A Glance at the “Mormons,” Their Opponents and Would-Be Reformers!

By Elder Nephi Pratt

One of the strangest things connected with the history of the Latter-day Saints, is the fear which seems to inspire those who seek to oppose and persecute them. People who appear to have sound judgment in the discussion of every other subject, can scarcely talk or write about “Mormonism” without informing the world that something ought immediately to be done with the “Mormons;” that measures should at once be adopted for their suppression; that they are growing in numbers, wealth and power; that they are no longer confining themselves to Utah Territory, but are rapidly filling up the surrounding States and Territories, in which they are growing into a formidable power. Talmage, the great New York preacher, in a lecture against us some time since, filled with the most violent abuse, declared our increased by immigration and births to be something alarming, and solemnly warned the nation that if some measures were not resorted to for our destruction, that in the near future its safety would be jeopardized by us.

Every bigoted and infuriated savage who has sought to lash the nation into a rage against the Latter-day Saints, has raised this kind of a war-whoop, as though a great nation, numbering fifty millions, could possibly be endangered by a people, however treasonably inclined, so few in numbers, so obscure and unpopular as we are! Such driveling and idiotic ideas ought to entitle their possessors to the everlasting obscurity for which they are so eminently fitted. Why do they not argue that an elephant ought to be afraid of a mouse. This is no more absurd than the accusation is untrue that the “Mormons” are disloyal. In 1846-7, we fled from the inhuman butcheries of Christian mobocrats. Pillaged, robbed, homeless, friendless, unpitied, we wandered over the plains, braving the raging storms of winter, and enduring unsheltered, the parching heat of the summer sun. In sorrow and tears we had appealed to courts, to legislative bodies, to Congress, and, finally, to the President of the United States, for a redress of the terrible wrongs which had been inflicted upon us. Our prayers were unheeded, our despoilers unpunished, and we per force driven from homes bought with our money, beautified by our labor, and sanctified by the graves of our dead.

During our exodus under these aggravating circumstances, this government, whose chief magistrate had heartlessly answered one of our petitions with “Your cause is just, but I can do nothing for you,” solicited us for 500 men to fight the battles of our country against Mexico. We furnished them without a murmur. Was this an act of disloyalty? When the “Mormon” pioneers entered the valley of the great Salt Lake, their first act was to unfurl from a neighboring mountain peak the beloved emblem of our country’s glory—the grand old flag. They even took possession of this land, then in dispute between Mexico and the United States, in the name of their country. Did this appear like disloyalty? When we, in those early days, organized a provisional government, and knocked at the door of Congress for admission into the Union as a State, did it look like disloyalty? If we were disloyal, why did we during the war of the rebellion, at our country’s call, send companies of men to protect the mail route across the continent from Indian depredations? Why are we taught to revere our country next to our God? To look upon our flag as the emblem of liberty? To consider America as the asylum for the downtrodden and oppressed of all nations? Why, if we are disloyal, are we taught from infancy that the Constitution of our country was inspired of God? These are the teachings that the so-called “Mormons” give to their children.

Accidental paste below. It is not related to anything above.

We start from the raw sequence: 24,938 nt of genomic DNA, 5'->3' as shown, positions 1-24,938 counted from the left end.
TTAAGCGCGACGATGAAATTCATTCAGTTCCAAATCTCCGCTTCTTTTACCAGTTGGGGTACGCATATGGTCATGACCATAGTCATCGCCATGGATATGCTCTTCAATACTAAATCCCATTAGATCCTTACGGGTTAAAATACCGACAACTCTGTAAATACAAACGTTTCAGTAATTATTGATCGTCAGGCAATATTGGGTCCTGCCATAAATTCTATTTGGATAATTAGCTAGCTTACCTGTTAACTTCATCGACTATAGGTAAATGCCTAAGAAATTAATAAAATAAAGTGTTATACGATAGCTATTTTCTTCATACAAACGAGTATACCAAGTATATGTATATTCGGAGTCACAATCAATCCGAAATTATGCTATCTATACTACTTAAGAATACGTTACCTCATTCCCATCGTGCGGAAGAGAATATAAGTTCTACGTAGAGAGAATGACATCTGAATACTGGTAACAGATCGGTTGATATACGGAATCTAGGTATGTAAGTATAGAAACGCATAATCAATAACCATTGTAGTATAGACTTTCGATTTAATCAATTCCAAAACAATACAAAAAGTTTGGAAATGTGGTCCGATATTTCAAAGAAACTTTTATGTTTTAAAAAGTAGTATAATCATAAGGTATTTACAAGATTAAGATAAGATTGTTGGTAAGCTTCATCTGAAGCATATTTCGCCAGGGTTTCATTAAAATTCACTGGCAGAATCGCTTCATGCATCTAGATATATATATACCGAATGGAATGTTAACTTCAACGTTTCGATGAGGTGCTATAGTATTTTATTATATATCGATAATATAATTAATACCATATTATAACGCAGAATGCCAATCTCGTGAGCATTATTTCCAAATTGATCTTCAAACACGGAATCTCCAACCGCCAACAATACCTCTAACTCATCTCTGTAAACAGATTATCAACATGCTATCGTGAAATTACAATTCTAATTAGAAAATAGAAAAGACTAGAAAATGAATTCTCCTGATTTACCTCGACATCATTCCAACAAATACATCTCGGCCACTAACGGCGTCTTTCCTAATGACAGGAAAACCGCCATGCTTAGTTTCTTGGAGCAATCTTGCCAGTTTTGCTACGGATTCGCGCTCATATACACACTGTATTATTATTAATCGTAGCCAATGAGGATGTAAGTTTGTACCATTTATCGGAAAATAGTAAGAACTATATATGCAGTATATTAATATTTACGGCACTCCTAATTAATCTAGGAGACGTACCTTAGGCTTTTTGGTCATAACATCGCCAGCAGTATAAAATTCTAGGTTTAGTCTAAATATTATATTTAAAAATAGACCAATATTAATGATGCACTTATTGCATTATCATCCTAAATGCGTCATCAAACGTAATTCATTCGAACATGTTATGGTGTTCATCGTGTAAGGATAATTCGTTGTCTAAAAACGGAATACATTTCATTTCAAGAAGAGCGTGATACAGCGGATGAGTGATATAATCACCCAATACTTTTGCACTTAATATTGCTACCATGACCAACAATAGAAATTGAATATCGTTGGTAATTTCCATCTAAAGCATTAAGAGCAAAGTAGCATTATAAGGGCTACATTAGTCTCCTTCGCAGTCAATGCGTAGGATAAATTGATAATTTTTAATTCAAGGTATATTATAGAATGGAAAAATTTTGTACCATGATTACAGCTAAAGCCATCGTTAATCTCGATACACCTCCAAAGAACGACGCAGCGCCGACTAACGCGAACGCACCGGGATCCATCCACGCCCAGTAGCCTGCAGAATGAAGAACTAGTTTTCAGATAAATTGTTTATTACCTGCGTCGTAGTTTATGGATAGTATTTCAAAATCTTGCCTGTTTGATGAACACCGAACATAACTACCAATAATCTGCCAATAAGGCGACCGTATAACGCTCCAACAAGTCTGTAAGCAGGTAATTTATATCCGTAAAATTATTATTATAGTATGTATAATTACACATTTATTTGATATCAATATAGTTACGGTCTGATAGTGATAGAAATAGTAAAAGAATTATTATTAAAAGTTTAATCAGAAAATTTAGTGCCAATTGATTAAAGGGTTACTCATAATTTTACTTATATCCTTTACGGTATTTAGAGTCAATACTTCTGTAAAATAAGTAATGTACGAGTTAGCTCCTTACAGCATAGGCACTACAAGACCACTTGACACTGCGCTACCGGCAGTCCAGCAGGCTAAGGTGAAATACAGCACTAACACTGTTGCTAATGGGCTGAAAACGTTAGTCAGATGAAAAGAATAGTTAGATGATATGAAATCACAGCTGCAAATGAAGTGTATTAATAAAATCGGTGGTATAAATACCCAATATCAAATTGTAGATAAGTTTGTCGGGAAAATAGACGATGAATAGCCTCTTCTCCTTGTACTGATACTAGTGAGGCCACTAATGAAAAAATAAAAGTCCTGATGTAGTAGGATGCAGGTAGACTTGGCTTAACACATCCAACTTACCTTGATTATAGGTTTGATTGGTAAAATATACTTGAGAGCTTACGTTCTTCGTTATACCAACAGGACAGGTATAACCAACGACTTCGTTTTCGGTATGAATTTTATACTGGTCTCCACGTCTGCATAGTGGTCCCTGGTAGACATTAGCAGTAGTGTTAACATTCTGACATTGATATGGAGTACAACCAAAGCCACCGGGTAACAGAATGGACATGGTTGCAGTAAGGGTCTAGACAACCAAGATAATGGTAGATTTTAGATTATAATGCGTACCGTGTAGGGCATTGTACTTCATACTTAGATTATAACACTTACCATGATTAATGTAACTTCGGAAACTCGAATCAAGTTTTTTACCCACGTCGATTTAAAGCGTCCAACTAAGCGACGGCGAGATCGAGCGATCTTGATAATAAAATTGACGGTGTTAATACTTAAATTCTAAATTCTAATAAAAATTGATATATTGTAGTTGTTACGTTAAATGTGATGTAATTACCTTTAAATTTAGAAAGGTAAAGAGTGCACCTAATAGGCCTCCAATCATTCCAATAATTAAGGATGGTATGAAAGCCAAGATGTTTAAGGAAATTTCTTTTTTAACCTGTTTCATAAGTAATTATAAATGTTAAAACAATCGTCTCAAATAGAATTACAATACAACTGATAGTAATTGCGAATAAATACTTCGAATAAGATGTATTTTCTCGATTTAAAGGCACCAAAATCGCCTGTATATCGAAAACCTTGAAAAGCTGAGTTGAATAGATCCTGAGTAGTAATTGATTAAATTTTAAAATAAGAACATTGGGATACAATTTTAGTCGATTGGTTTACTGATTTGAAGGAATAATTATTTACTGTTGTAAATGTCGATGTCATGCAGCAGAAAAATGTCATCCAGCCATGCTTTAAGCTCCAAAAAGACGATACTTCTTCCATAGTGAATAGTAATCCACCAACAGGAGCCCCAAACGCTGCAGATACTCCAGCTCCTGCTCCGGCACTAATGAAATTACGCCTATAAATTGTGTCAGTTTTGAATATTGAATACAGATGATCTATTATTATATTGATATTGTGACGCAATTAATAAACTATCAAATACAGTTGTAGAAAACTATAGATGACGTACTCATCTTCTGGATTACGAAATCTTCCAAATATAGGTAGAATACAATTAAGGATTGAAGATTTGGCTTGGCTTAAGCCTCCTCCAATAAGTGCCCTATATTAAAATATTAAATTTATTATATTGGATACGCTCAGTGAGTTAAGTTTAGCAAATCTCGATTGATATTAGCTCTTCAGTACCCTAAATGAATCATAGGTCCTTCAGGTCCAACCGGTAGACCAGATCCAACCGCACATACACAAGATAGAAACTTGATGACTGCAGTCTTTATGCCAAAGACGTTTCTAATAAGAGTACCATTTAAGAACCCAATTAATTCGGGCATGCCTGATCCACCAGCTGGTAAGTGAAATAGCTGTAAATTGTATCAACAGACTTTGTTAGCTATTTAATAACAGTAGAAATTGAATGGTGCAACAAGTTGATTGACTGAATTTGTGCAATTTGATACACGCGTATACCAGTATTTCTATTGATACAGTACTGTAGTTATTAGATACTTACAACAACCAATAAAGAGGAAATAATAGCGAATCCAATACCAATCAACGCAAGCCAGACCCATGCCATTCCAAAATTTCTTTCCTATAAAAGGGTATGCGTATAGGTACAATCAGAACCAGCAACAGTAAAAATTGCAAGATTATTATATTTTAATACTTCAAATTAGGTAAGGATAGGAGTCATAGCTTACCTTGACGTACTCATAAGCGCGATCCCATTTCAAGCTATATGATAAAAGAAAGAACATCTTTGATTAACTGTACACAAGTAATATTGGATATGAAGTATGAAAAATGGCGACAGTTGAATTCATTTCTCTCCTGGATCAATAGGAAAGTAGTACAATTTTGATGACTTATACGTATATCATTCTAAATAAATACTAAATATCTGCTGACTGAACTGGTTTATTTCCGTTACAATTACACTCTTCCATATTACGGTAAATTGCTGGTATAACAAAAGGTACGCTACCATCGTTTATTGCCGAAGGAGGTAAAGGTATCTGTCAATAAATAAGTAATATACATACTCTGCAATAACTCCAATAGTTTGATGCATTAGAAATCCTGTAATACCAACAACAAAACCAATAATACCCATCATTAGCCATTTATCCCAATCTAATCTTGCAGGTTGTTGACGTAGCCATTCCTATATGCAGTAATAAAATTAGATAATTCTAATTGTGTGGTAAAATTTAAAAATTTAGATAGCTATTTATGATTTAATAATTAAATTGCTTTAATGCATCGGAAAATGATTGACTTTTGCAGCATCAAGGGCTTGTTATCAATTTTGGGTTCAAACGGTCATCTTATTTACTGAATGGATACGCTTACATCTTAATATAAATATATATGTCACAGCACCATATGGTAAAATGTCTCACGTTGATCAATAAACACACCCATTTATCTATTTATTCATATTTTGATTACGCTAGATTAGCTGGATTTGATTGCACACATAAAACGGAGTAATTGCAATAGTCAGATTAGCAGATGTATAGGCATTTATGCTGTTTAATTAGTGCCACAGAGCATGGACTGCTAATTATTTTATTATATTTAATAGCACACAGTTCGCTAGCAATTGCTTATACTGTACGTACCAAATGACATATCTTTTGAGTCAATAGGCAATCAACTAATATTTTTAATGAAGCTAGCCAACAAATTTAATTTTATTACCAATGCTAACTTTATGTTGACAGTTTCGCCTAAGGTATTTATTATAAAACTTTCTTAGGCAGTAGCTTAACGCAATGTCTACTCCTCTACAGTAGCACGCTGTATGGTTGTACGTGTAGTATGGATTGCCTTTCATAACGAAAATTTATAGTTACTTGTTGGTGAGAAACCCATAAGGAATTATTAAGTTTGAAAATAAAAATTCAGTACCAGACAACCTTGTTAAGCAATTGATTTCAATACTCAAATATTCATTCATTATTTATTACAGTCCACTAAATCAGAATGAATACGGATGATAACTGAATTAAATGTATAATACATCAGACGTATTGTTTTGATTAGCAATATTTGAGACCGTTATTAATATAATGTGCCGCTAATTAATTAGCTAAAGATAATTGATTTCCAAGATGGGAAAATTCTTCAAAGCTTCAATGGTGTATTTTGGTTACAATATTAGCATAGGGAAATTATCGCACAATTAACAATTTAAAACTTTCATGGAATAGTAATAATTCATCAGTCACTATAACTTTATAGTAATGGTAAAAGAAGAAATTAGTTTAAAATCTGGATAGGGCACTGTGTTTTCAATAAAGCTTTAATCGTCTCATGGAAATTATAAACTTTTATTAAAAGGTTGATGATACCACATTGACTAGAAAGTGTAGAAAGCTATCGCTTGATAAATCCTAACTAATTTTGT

One thing which we are always accused of, we plead guilty to—viz., the crime of increasing in numbers and in wealth. This is characteristic of the Latter-day Saints. They will persist in rearing large families of children, and in emigrating those who receive their faith from every land and from every clime. They seem to have so little regard for people who object to these things, like Mr. Talmage and other Pharisees, that they willfully and with malice aforethought neglect to consult the feelings of such people on these points, and so they continue to purchase land, either from the government or from those who have it to sell, to build homes and to beautify them by unceasing industry, thus turning barren wastes into fruitful fields.

The Latter-day Saints seem to think they have the right to life and the pursuit of happiness just like other people. The older people among them have been gathered out from the multitudinous sects of Christendom, educated in the traditions of various nations, having lived under as many forms of government as there are in the civilized world. Notwithstanding the great variety of traditions, and the antagonistic national prejudices and feelings natural to such a heterogeneous throng, the Gospel, vulgarly called “Mormonism,” has made them one. It has created a harmony among them such as never has existed among the so-called Christian sects. They have “one God, one faith, one baptism, and one hope of their calling.” This feeling of brotherhood predominates in their secular affairs. It enables them, as communities, to turn rivers from their natural courses into irrigation canals; to construct railroads; to erect temples, tabernacles and schoolhouses; to cultivate large tracts of land, and build cities in the midst of desolate, forbidding deserts, such as no other people would ever think of trying to redeem. By such union this Territory has been reclaimed from a desolation indescribable, to a condition of fruitfulness almost unequalled. These things have been accomplished without the aid of capital—by the combined labors of men who have received that spirit which enables them “to dwell together as brethren.” We have built up about 250 towns and cities. In them, with two or three exceptions, there are no gambling dens, no brothels, no traffic in shame. When this Territory was inhabited exclusively by “Mormon” people, such crimes as seduction, rape, adultery, profanity, drunkenness, etc., existed only in name. This unparalleled atmosphere of purity is the result of our religion, which not alone makes us one, but makes us pure.